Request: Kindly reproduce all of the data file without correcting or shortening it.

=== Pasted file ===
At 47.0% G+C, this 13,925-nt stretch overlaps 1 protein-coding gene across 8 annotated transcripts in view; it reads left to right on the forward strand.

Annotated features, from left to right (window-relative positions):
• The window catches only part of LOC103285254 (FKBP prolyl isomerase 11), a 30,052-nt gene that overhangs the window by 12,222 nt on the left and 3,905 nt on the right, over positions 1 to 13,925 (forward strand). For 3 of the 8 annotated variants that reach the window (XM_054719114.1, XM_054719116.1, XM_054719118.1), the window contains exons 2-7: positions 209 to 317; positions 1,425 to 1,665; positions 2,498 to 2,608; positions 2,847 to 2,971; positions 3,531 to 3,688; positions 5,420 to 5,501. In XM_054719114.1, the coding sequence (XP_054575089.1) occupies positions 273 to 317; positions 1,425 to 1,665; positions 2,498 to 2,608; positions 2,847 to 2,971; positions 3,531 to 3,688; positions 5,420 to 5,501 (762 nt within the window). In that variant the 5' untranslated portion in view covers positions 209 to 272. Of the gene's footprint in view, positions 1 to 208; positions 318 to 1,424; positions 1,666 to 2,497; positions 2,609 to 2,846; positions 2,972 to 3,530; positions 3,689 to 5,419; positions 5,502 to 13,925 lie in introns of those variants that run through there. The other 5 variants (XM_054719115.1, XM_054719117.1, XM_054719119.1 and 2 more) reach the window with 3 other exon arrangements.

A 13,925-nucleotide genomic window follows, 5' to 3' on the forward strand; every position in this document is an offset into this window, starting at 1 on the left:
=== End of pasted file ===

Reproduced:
At 47.0% G+C, this 13,925-nt stretch overlaps 1 protein-coding gene across 8 annotated transcripts in view; it reads left to right on the forward strand.

Annotated features, from left to right (window-relative positions):
• The window catches only part of LOC103285254 (FKBP prolyl isomerase 11), a 30,052-nt gene that overhangs the window by 12,222 nt on the left and 3,905 nt on the right, over positions 1 to 13,925 (forward strand). For 3 of the 8 annotated variants that reach the window (XM_054719114.1, XM_054719116.1, XM_054719118.1), the window contains exons 2-7: positions 209 to 317; positions 1,425 to 1,665; positions 2,498 to 2,608; positions 2,847 to 2,971; positions 3,531 to 3,688; positions 5,420 to 5,501. In XM_054719114.1, the coding sequence (XP_054575089.1) occupies positions 273 to 317; positions 1,425 to 1,665; positions 2,498 to 2,608; positions 2,847 to 2,971; positions 3,531 to 3,688; positions 5,420 to 5,501 (762 nt within the window). In that variant the 5' untranslated portion in view covers positions 209 to 272. Of the gene's footprint in view, positions 1 to 208; positions 318 to 1,424; positions 1,666 to 2,497; positions 2,609 to 2,846; positions 2,972 to 3,530; positions 3,689 to 5,419; positions 5,502 to 13,925 lie in introns of those variants that run through there. The other 5 variants (XM_054719115.1, XM_054719117.1, XM_054719119.1 and 2 more) reach the window with 3 other exon arrangements.

A 13,925-nucleotide genomic window follows, 5' to 3' on the forward strand; every position in this document is an offset into this window, starting at 1 on the left: